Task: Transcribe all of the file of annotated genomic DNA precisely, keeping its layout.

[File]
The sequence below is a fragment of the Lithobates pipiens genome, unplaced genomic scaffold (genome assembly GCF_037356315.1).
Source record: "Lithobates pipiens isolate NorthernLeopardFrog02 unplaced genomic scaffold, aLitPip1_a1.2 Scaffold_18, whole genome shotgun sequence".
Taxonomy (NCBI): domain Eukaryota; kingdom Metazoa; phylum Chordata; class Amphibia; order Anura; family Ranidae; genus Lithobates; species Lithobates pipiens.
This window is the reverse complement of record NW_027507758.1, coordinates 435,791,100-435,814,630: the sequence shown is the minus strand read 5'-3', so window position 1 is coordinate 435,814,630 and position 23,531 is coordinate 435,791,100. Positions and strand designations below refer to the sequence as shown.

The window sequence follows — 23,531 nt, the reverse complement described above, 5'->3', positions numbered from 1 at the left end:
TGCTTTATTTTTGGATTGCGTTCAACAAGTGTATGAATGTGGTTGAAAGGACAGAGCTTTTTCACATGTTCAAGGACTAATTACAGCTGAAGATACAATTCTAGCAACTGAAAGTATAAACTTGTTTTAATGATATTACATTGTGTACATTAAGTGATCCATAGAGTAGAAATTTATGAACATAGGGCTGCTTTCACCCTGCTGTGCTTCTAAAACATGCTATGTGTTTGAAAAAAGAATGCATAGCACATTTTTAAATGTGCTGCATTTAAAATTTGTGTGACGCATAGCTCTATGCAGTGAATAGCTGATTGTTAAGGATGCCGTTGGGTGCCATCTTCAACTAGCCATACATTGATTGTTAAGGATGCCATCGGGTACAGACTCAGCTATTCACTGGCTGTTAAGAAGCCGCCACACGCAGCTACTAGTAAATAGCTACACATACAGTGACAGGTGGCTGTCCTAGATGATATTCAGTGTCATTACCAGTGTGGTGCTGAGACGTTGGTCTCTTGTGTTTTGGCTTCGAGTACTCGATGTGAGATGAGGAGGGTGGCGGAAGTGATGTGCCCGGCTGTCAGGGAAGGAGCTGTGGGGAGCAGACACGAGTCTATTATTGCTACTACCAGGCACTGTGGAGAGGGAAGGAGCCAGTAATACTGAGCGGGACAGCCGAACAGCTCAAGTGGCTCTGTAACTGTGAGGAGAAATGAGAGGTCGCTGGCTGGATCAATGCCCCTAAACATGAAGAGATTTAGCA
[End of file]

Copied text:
The sequence below is a fragment of the Lithobates pipiens genome, unplaced genomic scaffold (genome assembly GCF_037356315.1).
Source record: "Lithobates pipiens isolate NorthernLeopardFrog02 unplaced genomic scaffold, aLitPip1_a1.2 Scaffold_18, whole genome shotgun sequence".
Taxonomy (NCBI): domain Eukaryota; kingdom Metazoa; phylum Chordata; class Amphibia; order Anura; family Ranidae; genus Lithobates; species Lithobates pipiens.
This window is the reverse complement of record NW_027507758.1, coordinates 435,791,100-435,814,630: the sequence shown is the minus strand read 5'-3', so window position 1 is coordinate 435,814,630 and position 23,531 is coordinate 435,791,100. Positions and strand designations below refer to the sequence as shown.

The window sequence follows — 23,531 nt, the reverse complement described above, 5'->3', positions numbered from 1 at the left end:
TGCTTTATTTTTGGATTGCGTTCAACAAGTGTATGAATGTGGTTGAAAGGACAGAGCTTTTTCACATGTTCAAGGACTAATTACAGCTGAAGATACAATTCTAGCAACTGAAAGTATAAACTTGTTTTAATGATATTACATTGTGTACATTAAGTGATCCATAGAGTAGAAATTTATGAACATAGGGCTGCTTTCACCCTGCTGTGCTTCTAAAACATGCTATGTGTTTGAAAAAAGAATGCATAGCACATTTTTAAATGTGCTGCATTTAAAATTTGTGTGACGCATAGCTCTATGCAGTGAATAGCTGATTGTTAAGGATGCCGTTGGGTGCCATCTTCAACTAGCCATACATTGATTGTTAAGGATGCCATCGGGTACAGACTCAGCTATTCACTGGCTGTTAAGAAGCCGCCACACGCAGCTACTAGTAAATAGCTACACATACAGTGACAGGTGGCTGTCCTAGATGATATTCAGTGTCATTACCAGTGTGGTGCTGAGACGTTGGTCTCTTGTGTTTTGGCTTCGAGTACTCGATGTGAGATGAGGAGGGTGGCGGAAGTGATGTGCCCGGCTGTCAGGGAAGGAGCTGTGGGGAGCAGACACGAGTCTATTATTGCTACTACCAGGCACTGTGGAGAGGGAAGGAGCCAGTAATACTGAGCGGGACAGCCGAACAGCTCAAGTGGCTCTGTAACTGTGAGGAGAAATGAGAGGTCGCTGGCTGGATCAATGCCCCTAAACATGAAGAGATTTAGCA